# Finding root of strictly monotonic function by bisection

I need to find a root of strictly monotonic function f (only raising or only lowering). There is only a one root of a function. If given range from a to b doesn't contain root (fabs(f(a)*f(b) is not lower or equal than 0), we need to change range, since the assumption is that there is a one root, so we need to move on x-axis to left or right and check again, if f(a). If it is, then (f)*f(b) (e.g (-3)*2=-6, and that means there is a root between a and b).

I've made an solution and I would like to improve performance in terms of changing ranges (obviously adding +2 is not good for huge functions) vs halving ranges further, when finding f(c).

• What would be the best strategy?
• Also will there be any other problem to look on?
• What can I do to avoid user epsilon to be smaller than DBL_EPSILON?
• Any ideas to improve my code?
#include <iostream>
#include <cmath>

double f(double x)
{
//double y = std::pow(2, x) - 6;
double y = x - 10000;
return y;
}

bool isRaising(double a, double b)
{
if (f(a) > f(b)) return false;
return true;
}

bool areBothNumbersPositive(double a, double b)
{
if (f(a) > 0 && f(b) > 0) return true;
return false;
}

void moveLeft(double &a, double &b)
{
b = a;
a = a - 2;
}

void moveRight(double& a, double& b)
{
a = b;
b = b + 2;
}

void changeRanges(double &a, double &b)
{
if (!isRaising(a, b))
{
if (areBothNumbersPositive(a, b))
{
moveRight(a, b);
}
else
{
moveLeft(a, b);
}
}
else
{
if (areBothNumbersPositive(a, b))
{
moveLeft(a, b);
}
else
{
moveRight(a, b);
}
}
}

double findRoot(double a, double b, double epsilon)
{
if (epsilon < DBL_EPSILON) epsilon = DBL_EPSILON;
if (a == b) throw std::exception("Range must be higher than zero!");

double c;
if (std::fabs(f(a)) < epsilon) return a;
if (std::fabs(f(b)) < epsilon) return b;

while (f(a) * f(b) > 0)
{
changeRanges(a, b);
}
if (std::fabs(f(a)) < epsilon) return a;
if (std::fabs(f(b)) < epsilon) return b;
do
{
c = (a + b) / 2;
if (f(a) * f(c) > 0) a = c;
else b = c;
} while (!(std::fabs(f(c)) < epsilon));
return c;
}

int main()
{
//f(a) * f(b) > 0
std::cout << findRoot(-100,  -300,   0.00000000001) << std::endl;
std::cout << findRoot(100, 300, 0.00000000001) << std::endl;
std::cout << findRoot(-300, -100,  0.00000000001) << std::endl;
std::cout << findRoot(300, 100,  0.00000000001) << std::endl;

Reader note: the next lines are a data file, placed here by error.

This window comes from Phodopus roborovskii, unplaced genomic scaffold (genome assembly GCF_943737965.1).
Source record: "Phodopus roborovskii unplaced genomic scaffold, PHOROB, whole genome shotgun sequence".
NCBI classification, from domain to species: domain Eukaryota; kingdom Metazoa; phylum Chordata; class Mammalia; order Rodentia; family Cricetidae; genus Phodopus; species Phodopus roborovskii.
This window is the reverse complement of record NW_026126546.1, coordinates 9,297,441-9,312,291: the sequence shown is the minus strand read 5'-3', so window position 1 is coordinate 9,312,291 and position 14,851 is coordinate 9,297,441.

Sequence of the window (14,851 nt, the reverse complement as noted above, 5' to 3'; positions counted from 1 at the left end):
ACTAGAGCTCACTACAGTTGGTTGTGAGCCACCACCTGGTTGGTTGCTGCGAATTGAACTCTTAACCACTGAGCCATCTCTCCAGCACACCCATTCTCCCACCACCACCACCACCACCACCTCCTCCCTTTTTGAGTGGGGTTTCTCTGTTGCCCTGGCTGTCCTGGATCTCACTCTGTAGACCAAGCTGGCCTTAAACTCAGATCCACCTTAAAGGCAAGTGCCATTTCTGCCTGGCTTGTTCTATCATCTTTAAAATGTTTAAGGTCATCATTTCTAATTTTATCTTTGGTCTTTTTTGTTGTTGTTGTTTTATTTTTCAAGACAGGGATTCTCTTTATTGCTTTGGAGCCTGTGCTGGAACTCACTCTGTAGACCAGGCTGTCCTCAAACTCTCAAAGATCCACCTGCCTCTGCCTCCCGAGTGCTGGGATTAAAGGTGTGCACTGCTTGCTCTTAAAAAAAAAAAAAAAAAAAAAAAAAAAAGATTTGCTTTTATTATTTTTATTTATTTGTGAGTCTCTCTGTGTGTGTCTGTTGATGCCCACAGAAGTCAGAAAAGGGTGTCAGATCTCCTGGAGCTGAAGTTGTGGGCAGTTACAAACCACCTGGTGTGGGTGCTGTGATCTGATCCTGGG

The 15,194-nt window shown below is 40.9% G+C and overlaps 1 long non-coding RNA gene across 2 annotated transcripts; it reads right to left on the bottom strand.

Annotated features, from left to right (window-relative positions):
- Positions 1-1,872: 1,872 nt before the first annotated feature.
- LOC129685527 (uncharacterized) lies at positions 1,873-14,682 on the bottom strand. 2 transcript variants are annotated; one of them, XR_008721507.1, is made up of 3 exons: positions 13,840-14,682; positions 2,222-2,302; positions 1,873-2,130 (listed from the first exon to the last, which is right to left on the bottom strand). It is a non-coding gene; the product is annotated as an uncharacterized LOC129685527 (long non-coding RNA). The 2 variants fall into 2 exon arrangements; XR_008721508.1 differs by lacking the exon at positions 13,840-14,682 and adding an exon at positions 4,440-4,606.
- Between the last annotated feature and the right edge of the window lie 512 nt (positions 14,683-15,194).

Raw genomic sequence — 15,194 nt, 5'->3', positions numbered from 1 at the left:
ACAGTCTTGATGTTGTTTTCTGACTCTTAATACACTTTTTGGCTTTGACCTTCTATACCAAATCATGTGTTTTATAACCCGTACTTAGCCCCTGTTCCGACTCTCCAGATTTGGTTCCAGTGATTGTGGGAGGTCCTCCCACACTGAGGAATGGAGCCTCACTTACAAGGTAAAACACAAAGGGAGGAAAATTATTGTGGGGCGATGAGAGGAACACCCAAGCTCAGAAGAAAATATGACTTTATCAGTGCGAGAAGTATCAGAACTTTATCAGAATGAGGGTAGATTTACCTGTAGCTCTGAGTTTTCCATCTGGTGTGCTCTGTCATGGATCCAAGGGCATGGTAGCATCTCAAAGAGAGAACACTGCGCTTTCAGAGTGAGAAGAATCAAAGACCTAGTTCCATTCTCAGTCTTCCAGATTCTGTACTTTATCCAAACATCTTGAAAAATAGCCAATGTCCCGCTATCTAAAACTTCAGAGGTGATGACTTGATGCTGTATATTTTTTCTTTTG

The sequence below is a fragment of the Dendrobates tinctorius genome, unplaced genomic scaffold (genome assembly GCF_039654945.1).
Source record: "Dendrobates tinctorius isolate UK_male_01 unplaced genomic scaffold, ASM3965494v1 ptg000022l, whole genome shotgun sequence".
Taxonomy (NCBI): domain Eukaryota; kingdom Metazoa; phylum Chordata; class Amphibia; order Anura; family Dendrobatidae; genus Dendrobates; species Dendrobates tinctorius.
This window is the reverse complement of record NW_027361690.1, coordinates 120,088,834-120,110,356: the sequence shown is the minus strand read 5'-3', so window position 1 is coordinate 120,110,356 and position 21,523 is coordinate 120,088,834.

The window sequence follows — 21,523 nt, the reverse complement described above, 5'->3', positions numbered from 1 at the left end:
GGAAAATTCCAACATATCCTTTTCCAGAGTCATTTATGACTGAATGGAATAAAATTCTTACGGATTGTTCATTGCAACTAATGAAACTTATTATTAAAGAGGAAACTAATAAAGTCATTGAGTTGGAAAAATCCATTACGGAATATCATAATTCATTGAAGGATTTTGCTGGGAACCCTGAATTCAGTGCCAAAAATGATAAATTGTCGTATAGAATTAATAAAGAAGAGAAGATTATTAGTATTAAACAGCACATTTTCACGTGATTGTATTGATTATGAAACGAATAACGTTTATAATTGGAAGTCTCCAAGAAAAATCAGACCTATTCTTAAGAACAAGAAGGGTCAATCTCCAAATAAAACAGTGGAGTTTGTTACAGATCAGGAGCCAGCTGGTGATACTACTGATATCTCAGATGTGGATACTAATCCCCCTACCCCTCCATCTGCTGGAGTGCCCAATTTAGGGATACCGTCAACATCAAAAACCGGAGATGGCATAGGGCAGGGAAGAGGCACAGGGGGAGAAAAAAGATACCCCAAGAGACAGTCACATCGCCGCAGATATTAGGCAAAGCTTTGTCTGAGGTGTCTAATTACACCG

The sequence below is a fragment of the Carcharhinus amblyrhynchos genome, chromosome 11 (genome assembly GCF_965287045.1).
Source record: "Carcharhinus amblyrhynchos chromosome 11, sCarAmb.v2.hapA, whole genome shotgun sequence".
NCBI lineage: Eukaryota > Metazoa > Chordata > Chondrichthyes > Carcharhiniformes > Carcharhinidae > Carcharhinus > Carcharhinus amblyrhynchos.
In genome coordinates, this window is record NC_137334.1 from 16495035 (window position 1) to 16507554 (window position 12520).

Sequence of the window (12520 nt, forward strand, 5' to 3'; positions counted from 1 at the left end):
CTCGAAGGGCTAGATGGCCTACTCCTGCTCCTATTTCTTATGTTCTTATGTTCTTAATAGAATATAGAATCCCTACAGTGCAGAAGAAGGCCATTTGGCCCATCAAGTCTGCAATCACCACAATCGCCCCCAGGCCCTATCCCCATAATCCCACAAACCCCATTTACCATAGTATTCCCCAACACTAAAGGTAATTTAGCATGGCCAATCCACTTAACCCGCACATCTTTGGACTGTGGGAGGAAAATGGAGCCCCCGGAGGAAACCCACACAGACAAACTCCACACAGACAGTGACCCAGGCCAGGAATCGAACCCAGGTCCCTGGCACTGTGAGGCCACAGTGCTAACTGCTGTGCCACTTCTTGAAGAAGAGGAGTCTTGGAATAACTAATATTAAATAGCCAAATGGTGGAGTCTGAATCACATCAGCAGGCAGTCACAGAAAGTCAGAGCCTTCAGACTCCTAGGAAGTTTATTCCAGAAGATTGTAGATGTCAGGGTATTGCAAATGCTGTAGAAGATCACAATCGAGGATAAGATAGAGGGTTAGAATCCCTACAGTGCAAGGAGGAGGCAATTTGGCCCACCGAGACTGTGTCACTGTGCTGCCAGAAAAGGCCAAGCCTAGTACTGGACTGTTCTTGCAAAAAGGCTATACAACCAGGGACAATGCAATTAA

//f(a) * f(b) <= 0
std::cout << findRoot(-100, 300, 0.00000000001) << std::endl;
std::cout << findRoot(100, -300, 0.00000000001) << std::endl;
std::cout << findRoot(300, -100, 0.00000000001) << std::endl;
std::cout << findRoot(-300, 100, 0.00000000001) << std::endl;
}

• are you asking for f(x) = x - 10000 or any function double f(double) of which all you know is that it is monotonic? Commented Nov 7, 2019 at 13:35
• Any function that is strictly monotonic (is always increasing or always decreasing), so it is guaranteed that it has any roots and only one root. Commented Nov 7, 2019 at 23:03
• I know what it means for function to be monotonic. But in your code you Are only using the f function which Is defined as x - 10000. And you have no way to invoke your code over a differrent monotonic function other then changing the body of the f function. Thats why im asking if you only care about f the way it Is defined or you wanna be able to call it on any monotonic function taking double And returning double... Commented Nov 8, 2019 at 6:31

### 1. Use established terms to make your code more readable to others

In this case, use "increasing" instead of "raising". In such a simple context it is quite obvious what you mean by "raising", but you would be surprised how much effort and how many misunderstandings you can save by using existing, well-known terms.

### 2. Give clear, unambiguous names to functions

When I see a function areBothNumbersPositive(double a, double b), I assume it returns a > 0 && b > 0. A more suitable name would be areBothFuncValuesPositive(double a, double b), even though it's a bit longer.

### 3. Don't return true or false based on the value of a boolean expression, return the expression directly

bool isIncreasing(double a, double b)